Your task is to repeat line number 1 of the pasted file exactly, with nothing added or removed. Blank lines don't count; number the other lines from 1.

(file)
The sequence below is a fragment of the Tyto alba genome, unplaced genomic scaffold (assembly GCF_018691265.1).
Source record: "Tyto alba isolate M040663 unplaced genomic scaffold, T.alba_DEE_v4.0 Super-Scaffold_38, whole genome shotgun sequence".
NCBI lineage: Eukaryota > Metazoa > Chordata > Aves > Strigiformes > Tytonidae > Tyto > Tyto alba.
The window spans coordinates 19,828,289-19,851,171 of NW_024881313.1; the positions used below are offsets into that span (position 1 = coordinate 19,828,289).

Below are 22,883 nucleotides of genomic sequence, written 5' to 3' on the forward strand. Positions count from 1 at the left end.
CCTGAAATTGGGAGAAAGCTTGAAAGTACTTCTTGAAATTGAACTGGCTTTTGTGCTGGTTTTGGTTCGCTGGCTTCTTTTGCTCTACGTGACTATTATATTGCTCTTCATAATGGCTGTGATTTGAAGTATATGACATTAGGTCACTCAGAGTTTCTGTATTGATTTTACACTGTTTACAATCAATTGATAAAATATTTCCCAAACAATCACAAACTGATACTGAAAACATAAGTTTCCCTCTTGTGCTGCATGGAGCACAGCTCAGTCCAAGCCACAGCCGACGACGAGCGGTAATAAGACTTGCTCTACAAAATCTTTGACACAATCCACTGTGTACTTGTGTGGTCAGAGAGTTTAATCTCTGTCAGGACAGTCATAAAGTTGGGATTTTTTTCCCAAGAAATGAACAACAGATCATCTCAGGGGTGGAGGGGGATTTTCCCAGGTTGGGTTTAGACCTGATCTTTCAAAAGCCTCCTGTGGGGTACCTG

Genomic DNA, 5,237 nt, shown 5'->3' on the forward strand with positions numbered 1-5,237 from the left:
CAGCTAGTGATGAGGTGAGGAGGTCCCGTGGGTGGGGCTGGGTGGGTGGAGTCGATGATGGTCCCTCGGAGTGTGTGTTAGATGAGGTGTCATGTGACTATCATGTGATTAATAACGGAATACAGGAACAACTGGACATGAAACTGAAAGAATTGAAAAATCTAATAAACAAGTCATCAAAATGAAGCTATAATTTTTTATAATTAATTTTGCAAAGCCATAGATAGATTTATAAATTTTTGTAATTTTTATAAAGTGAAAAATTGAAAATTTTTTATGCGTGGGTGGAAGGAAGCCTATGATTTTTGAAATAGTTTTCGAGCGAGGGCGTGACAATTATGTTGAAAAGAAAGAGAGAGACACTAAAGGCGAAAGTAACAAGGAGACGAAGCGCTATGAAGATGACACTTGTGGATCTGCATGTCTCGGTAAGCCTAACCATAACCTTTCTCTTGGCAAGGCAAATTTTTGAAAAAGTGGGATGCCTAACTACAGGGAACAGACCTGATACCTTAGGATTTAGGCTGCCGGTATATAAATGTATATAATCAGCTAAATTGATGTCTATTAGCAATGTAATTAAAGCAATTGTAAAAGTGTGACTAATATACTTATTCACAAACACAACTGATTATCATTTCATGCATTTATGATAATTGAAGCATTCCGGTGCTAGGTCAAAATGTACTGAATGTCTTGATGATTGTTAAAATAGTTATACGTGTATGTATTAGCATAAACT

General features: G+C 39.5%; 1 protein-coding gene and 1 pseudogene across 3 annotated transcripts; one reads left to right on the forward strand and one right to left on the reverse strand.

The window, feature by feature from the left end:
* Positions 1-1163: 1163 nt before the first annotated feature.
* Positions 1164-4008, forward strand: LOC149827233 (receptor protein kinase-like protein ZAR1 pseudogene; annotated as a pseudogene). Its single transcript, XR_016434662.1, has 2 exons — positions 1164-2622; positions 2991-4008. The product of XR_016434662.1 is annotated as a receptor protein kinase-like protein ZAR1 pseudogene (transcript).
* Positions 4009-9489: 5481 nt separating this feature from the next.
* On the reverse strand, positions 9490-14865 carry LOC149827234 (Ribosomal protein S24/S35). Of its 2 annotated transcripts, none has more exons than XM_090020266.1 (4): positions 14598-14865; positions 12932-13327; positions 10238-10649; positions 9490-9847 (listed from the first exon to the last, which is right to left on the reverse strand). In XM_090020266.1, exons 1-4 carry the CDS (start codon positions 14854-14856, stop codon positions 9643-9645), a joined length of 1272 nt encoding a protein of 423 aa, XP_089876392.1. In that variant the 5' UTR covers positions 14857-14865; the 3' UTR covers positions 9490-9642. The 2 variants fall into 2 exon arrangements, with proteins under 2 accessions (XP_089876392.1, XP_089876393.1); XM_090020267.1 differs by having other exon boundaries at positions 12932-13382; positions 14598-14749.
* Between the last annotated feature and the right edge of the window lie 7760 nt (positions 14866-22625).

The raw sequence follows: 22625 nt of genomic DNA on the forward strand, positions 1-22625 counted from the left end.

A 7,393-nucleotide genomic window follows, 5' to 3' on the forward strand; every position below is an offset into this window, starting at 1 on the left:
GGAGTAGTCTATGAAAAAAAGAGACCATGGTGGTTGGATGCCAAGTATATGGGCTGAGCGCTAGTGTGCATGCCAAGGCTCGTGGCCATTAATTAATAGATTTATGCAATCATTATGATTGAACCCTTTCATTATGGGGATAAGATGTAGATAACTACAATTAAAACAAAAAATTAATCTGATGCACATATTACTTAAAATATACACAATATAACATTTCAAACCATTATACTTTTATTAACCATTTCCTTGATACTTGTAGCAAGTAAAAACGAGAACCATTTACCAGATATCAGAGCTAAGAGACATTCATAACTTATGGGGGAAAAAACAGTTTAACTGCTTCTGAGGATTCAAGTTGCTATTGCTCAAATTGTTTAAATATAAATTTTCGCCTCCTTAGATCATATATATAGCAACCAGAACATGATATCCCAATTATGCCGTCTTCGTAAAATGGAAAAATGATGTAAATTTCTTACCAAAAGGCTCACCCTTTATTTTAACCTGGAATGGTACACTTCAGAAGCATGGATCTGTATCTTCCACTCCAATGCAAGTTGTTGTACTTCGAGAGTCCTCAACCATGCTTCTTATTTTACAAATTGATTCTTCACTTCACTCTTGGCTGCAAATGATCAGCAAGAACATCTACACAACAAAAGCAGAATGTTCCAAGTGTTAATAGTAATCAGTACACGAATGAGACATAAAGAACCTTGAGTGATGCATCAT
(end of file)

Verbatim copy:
The sequence below is a fragment of the Tyto alba genome, unplaced genomic scaffold (assembly GCF_018691265.1).